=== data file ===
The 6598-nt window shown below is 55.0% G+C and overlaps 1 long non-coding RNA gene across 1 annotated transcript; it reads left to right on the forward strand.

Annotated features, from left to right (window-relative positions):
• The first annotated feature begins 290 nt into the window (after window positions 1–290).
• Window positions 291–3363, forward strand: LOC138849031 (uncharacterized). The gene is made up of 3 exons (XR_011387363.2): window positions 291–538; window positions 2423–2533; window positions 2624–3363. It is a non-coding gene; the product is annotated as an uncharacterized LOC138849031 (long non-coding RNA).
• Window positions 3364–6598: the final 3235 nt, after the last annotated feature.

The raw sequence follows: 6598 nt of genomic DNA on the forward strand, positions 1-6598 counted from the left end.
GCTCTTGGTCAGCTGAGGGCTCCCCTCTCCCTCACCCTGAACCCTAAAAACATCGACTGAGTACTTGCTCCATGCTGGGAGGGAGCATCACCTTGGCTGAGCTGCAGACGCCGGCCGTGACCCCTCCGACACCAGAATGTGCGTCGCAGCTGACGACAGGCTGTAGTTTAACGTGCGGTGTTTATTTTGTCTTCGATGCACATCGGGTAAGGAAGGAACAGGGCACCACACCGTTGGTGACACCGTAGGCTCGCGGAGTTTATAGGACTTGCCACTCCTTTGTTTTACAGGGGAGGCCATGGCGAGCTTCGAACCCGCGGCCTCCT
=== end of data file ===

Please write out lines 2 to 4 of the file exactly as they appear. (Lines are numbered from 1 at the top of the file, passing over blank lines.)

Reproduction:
Annotated features, from left to right (window-relative positions):
• The first annotated feature begins 290 nt into the window (after window positions 1–290).
• Window positions 291–3363, forward strand: LOC138849031 (uncharacterized). The gene is made up of 3 exons (XR_011387363.2): window positions 291–538; window positions 2423–2533; window positions 2624–3363. It is a non-coding gene; the product is annotated as an uncharacterized LOC138849031 (long non-coding RNA).